Solid fermentation of wheat bran for hydrolytic enzymes production and saccharification content by a local isolate Bacillus megatherium
© El-Shishtawy et al.; licensee BioMed Central Ltd. 2014
Received: 24 February 2014
Accepted: 16 April 2014
Published: 24 April 2014
For enzyme production, the costs of solid state fermentation (SSF) techniques were lower and the production higher than submerged cultures. A large number of fungal species was known to grow well on moist substrates, whereas many bacteria were unable to grow under this condition. Therefore, the aim of this study was to isolate a highly efficient strain of Bacillus sp utilizing wheat bran in SSF and optimizing the enzyme production and soluble carbohydrates.
A local strain Bacillus megatherium was isolated from dung sheep. The maximum production of pectinase, xylanase and α-amylase, and saccharification content (total soluble carbohydrates and reducing sugars) were obtained by application of the B. megatherium in SSF using wheat bran as compared to grasses, palm leaves and date seeds. All enzymes and saccharification content exhibited their maximum production during 12–24 h, at the range of 40–80% moisture content of wheat bran, temperature 37-45°C and pH 5–8. An ascending repression of pectinase production was observed by carbon supplements of lactose, glucose, maltose, sucrose and starch, respectively. All carbon supplements improved the production of xylanase and α-amylase, except of lactose decreased α-amylase production. A little increase in the yield of total reducing sugars was detected for all carbon supplements. Among the nitrogen sources, yeast extract induced a significant repression to all enzyme productivity. Sodium nitrate, urea and ammonium chloride enhanced the production of xylanase, α-amylase and pectinase, respectively. Yeast extract, urea, ammonium sulphate and ammonium chloride enhanced the productivity of reducing sugars.
The optimization of enzyme production and sccharification content by B. megatherium in SSF required only adjustment of incubation period and temperature, moisture content and initial pH. Wheat bran supplied enough nutrients without any need for addition of supplements of carbon and nitrogen sources.
KeywordsBacillus megatherium Enzymes Saccharification Solid fermentation
Agricultural residues have an enormous potential as renewable carbon and energy sources. The main potential applications of agricultural residues are in food, animal feed, biofuel and pharmaceutical industries. Saccharification of agricultural residues by microbial hydrolytic enzymes (cellulases, xylanases, amylases and pectinases) is the first step of bioconversion of organic material into reducing sugars, like glucose and xylose . In the saccharification of agricultural residues, a potential effect was detected in presence of two or more enzymes . Cellulases for cellulose hydrolysis , xylanases for hemicelluloses hydrolysis , amylase for amylose hydrolysis  and pectinase for pectin hydrolysis  are cooperatively needed in the saccharification of agricultural residues. The reducing sugars obtained from these hydrolyzing actions could be utilized as carbon and energy sources in the fermentation industry, such as lactic acid , hydrogen  and ethanol . In addition, microbial hydrolytic enzymes utilized in several applications, such as food, textile, paper, pulp and detergent industries [9–12].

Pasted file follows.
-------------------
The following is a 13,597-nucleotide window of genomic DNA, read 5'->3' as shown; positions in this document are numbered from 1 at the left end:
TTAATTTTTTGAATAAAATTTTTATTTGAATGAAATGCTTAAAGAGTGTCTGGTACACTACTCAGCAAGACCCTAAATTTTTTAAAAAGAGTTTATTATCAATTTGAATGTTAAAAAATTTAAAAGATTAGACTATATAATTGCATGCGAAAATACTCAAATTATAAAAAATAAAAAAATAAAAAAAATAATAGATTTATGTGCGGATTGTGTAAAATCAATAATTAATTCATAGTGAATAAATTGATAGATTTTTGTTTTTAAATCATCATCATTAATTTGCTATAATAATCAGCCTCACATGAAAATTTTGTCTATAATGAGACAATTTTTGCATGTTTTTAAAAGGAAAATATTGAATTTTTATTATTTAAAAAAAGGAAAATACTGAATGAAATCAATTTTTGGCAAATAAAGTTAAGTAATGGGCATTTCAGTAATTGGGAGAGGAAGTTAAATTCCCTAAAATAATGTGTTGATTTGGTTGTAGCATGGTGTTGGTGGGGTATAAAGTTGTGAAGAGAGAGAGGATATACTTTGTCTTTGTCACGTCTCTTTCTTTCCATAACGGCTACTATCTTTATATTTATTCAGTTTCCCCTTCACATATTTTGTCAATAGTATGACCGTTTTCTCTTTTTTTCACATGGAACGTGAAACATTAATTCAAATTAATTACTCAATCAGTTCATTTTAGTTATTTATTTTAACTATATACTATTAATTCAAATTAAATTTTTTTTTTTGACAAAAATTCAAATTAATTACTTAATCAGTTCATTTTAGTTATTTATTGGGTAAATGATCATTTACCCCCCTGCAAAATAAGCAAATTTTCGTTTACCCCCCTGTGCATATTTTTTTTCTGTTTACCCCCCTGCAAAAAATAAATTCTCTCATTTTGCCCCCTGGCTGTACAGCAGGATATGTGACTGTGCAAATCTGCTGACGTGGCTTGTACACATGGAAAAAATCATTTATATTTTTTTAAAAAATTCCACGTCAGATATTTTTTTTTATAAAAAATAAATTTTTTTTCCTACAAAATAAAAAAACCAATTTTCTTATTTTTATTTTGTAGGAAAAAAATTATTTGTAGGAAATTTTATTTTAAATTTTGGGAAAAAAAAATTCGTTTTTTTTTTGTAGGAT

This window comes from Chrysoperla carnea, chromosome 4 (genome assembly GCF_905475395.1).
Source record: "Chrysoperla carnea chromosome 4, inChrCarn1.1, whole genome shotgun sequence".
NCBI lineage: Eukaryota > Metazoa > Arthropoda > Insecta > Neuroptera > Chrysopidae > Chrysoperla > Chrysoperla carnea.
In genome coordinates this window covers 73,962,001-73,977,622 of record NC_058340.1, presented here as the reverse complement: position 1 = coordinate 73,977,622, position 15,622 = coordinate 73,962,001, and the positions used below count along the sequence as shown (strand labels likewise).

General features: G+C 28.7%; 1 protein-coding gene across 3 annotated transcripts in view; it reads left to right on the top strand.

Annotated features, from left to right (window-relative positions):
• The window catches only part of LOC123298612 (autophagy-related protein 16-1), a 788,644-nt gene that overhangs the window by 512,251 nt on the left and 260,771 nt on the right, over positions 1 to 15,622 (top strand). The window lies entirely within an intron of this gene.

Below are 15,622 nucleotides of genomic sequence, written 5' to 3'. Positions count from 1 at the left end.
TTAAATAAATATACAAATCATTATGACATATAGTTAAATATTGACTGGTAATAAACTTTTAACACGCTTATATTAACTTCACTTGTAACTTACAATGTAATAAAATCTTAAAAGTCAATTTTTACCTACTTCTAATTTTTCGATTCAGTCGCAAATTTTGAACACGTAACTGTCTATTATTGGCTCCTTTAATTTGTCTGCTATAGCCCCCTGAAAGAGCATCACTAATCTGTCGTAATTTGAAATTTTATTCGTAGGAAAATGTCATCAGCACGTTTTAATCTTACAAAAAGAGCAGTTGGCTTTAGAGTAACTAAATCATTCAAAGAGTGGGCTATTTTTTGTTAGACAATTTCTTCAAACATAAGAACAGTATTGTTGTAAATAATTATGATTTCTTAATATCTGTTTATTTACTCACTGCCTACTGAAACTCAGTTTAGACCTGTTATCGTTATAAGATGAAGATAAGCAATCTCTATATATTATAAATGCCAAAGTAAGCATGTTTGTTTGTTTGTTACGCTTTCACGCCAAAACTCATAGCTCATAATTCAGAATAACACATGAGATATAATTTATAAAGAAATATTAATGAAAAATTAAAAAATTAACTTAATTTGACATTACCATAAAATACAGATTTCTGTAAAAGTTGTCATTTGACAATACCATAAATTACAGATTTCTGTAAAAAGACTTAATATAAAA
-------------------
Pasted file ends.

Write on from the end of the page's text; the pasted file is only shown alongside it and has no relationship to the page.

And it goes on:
Solid state fermentation (SSF) is the growth of organisms on moist substrates in the absence of free-flowing water. The use of SSF for production of enzymes and other products has many advantages over submerged fermentation . These advantages included: easier recovery of products, the absence of foam formation and smaller reactor volumes. Moreover, contamination risks are significantly reduced due to the low water contents and, consequently, the volume of effluents decreases. Another very important advantage is that, it permits the use of agricultural and agro-industrial residues as substrates which are converted into products with high commercial value like secondary metabolites [13, 14]. Furthermore, the utilization of these compounds helps in solving pollution problems, which otherwise cause their disposal . For enzyme production, the costs of these techniques are lower and the production is higher than submerged cultures [16, 17]. A large number of fungal species was known to grow well on moist substrates in the absence of free-flowing water, whereas many bacteria are unable to grow under this condition [18–21]. As a result, most studies involving SSF have been conducted by using fungi. However, there are little reports of bacterial strains being used successfully for the production of enzymes by using SSF [4, 5, 22, 23]. Therefore, the aim of this study is to isolate strain of Bacillus sp. capable of using wheat bran in SSF to produce α-amylase, xylanase and pectinase. The saccharification content, total soluble carbohydrates and reducing sugars, of wheat bran was studied. Studies on optimizing production of enzymes and saccharification content were also carried out.
Isolation, identification and efficiency of the cellulose decomposing bacilli